It makes me excited to see the final product at the 6-acre Albion Dairy Project site, another watershed project located about a mile down the road from the Humboldt park.

Albion Park final design. Source: http://www.albionparkproject.org/Albionpark/designs_files/Albion%20Final%20Community%20Design_1.jpg
Albion Park final design. Source: http://www.albionparkproject.org/Albionpark/designs_files/Albion%20Final%20Community%20Design_1.jpg

The site, adjacent to the Downey Recreation Center, was home to the Swiss Dairy Company until just a couple of years ago.

While some feel the funding for the development at this site may come at the cost of being able to acquire the G2 parcel of Taylor Yard — a 44-acre plot adjacent to the Rio de Los Angeles State Park (parcel G1) — the improvements to the area are more than welcome to local residents. Sandwiched between the river, railways, freeways, and industry, the kids of the area have only one green space in their immediate neighborhood: the Downey Recreation Center. But even those facilities are split up by N. Spring St., with no way for kids to easily move between the two halves. The pool and playground facilities are north of Spring and the dusty field sits on the south side. If you want to go from one to the other, it is unfortunately safest if you drive.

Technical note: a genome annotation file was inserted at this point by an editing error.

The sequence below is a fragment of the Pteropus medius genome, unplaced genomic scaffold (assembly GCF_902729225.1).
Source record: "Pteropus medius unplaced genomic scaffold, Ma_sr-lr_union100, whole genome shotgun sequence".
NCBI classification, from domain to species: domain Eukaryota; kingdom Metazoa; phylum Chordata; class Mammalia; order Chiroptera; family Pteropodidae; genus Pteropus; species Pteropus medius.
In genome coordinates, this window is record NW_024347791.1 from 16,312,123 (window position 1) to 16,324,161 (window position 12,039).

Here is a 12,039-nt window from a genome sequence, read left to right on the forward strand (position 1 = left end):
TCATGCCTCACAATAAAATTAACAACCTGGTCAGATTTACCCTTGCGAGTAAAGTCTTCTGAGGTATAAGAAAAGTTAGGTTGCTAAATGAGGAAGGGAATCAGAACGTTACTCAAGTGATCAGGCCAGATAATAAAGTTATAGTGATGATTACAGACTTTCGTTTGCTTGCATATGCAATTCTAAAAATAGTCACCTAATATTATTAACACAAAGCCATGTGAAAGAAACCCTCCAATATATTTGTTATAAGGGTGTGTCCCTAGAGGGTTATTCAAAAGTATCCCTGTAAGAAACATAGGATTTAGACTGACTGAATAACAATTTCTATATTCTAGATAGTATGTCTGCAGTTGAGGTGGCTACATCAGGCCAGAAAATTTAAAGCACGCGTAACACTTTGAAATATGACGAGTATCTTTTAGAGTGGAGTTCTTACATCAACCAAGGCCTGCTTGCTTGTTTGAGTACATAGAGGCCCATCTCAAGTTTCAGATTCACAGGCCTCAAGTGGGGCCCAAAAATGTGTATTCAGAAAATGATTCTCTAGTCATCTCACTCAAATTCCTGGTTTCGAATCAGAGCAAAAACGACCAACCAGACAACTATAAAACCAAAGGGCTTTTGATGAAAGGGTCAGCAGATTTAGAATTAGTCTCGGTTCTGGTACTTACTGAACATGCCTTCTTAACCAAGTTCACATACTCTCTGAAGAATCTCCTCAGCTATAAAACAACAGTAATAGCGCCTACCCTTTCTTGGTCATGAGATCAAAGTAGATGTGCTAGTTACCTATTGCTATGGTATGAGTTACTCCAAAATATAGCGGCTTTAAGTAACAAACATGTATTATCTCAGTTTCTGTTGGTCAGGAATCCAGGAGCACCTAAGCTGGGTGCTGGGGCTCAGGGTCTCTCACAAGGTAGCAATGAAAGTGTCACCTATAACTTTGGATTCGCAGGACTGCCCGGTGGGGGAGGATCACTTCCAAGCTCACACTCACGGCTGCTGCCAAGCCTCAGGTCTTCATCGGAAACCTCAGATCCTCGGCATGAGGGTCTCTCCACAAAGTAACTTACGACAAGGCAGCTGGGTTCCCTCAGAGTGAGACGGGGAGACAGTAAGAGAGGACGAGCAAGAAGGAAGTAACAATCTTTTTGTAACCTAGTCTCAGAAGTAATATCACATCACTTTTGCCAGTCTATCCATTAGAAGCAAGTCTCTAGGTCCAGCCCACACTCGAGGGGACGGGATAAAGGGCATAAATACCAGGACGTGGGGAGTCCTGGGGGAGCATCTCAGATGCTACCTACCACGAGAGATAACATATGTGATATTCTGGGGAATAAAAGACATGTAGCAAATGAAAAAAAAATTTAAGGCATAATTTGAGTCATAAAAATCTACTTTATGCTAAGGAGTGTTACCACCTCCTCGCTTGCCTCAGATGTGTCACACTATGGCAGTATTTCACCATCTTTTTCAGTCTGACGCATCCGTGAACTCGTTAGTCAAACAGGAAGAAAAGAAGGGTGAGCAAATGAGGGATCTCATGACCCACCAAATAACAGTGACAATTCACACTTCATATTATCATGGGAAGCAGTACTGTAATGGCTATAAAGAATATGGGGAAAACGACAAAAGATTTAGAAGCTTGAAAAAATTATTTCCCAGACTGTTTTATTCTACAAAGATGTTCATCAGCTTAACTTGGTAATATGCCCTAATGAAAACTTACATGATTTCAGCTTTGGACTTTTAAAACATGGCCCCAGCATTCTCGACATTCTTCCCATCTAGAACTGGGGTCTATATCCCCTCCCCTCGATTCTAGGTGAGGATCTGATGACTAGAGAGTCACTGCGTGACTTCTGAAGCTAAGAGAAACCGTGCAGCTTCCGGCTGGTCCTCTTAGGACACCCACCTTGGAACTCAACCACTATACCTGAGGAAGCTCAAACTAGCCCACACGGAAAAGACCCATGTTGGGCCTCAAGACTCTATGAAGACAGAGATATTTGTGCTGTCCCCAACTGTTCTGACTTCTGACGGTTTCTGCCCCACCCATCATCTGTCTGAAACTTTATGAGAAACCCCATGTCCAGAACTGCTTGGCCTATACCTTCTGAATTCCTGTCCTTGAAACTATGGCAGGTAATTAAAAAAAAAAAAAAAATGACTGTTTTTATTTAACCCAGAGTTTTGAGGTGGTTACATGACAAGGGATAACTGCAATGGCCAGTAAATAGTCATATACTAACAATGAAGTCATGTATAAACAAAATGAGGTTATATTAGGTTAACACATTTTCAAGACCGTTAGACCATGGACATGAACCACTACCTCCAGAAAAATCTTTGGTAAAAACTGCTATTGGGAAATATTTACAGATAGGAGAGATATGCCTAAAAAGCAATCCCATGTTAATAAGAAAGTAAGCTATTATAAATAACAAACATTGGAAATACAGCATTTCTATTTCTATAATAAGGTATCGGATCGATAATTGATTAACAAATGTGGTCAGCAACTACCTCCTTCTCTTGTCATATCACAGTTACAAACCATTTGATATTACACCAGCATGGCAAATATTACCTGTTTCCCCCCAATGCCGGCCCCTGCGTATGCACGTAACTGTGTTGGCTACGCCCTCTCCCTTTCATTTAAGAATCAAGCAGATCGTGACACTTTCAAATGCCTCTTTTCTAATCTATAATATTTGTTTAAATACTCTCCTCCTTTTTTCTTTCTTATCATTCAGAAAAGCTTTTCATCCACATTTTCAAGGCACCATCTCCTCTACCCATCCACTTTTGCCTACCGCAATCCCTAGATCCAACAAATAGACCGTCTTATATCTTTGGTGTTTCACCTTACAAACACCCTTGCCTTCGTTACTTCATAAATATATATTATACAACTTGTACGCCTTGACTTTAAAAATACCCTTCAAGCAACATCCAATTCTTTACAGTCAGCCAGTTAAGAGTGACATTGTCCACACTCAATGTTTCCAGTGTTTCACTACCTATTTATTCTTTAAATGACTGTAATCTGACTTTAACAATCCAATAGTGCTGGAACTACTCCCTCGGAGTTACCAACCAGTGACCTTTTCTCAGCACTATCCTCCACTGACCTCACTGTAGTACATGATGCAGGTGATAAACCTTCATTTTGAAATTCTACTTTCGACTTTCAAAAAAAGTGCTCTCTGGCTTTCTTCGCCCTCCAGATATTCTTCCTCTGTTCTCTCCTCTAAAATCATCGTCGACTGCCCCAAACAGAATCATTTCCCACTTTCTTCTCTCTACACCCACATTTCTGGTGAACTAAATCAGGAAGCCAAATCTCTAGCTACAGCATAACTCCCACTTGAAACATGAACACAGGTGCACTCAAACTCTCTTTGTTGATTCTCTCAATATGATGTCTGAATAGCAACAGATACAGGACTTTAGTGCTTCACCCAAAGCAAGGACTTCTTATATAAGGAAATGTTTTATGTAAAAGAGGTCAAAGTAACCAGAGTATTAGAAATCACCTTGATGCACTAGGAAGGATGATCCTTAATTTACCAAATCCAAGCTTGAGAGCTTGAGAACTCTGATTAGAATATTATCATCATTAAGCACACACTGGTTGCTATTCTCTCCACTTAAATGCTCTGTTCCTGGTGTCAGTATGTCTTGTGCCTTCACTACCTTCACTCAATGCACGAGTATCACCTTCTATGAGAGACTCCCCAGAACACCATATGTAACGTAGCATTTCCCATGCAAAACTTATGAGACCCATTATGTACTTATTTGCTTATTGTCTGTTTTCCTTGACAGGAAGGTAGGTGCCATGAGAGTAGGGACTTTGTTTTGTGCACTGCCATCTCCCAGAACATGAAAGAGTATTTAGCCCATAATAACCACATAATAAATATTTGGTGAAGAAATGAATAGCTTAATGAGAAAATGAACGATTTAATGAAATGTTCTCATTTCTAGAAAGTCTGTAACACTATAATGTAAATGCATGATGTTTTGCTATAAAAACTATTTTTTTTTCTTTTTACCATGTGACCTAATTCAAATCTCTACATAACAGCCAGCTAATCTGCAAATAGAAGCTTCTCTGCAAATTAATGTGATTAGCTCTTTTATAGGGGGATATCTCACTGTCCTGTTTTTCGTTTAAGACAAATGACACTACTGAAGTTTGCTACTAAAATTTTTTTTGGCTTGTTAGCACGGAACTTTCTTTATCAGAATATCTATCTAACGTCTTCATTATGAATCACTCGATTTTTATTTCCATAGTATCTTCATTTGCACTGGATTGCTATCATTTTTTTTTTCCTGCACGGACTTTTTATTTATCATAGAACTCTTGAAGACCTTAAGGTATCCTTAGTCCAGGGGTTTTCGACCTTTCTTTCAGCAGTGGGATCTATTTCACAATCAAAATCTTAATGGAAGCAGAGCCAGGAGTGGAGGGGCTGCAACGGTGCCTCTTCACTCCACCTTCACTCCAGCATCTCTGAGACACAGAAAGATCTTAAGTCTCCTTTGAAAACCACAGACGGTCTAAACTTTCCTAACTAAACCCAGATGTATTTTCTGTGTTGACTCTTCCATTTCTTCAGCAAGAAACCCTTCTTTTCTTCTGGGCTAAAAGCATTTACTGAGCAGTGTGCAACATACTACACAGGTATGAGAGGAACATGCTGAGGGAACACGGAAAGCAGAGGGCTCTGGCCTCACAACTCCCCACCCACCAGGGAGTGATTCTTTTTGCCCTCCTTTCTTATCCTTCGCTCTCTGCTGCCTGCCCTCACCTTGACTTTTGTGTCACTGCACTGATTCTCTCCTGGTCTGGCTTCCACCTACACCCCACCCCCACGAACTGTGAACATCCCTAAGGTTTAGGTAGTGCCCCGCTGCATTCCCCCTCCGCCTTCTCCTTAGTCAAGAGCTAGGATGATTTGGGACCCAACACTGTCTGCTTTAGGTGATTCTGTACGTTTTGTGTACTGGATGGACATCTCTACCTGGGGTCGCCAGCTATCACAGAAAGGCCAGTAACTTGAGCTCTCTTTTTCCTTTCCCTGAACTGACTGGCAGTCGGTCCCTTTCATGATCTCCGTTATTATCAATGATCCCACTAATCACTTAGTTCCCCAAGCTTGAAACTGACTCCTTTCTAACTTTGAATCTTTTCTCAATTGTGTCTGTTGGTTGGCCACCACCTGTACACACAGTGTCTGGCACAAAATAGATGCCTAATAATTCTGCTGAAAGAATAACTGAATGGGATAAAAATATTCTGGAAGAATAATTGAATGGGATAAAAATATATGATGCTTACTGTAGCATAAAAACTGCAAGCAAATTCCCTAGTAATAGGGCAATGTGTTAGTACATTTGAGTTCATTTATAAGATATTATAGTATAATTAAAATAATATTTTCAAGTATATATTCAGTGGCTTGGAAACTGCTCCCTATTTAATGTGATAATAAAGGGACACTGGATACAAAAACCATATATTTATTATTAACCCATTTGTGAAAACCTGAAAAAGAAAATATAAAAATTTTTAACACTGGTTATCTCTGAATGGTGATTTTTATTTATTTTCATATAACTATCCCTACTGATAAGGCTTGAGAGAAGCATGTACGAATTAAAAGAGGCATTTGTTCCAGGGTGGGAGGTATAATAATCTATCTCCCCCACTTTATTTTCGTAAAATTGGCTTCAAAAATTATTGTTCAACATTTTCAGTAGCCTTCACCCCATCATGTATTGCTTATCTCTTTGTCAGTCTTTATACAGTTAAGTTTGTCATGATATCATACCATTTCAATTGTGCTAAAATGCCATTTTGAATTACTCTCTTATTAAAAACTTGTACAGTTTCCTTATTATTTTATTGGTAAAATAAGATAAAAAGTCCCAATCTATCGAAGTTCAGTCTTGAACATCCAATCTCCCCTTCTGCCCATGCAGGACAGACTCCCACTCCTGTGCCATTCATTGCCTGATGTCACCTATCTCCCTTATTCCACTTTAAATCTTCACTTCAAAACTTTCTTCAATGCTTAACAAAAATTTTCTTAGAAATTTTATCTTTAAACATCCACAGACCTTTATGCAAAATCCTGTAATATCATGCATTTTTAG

The two halves of the Downey Rec Center sit astride Broadway. Google map screenshot.
The two halves of the Downey Rec Center sit astride N. Spring. The buildings to the left of the baseball field are the former dairy which has since been demolished. Google map screenshot.

A new park that offers more recreational and educational opportunities to families, finally connects the two halves of the rec center (with a new path under the bridge at N. Spring), and makes the river a healthier environment will be a very happy addition to the area.

The Albion Project is still some ways away from completion; the dairy buildings were only recently demolished. But the Ed P. Reyes park appears to be about to open. A few weeks ago, workers on site said that the park would open in November. Yesterday, there was nary a worker in sight and construction appeared complete. A call to the Bureau of Sanitation, however, yielded nothing more than an encounter with some of the strangest hold music I have ever had the displeasure of hearing. So, no word on when the park will officially open to the public. But it looks like it should be very soon.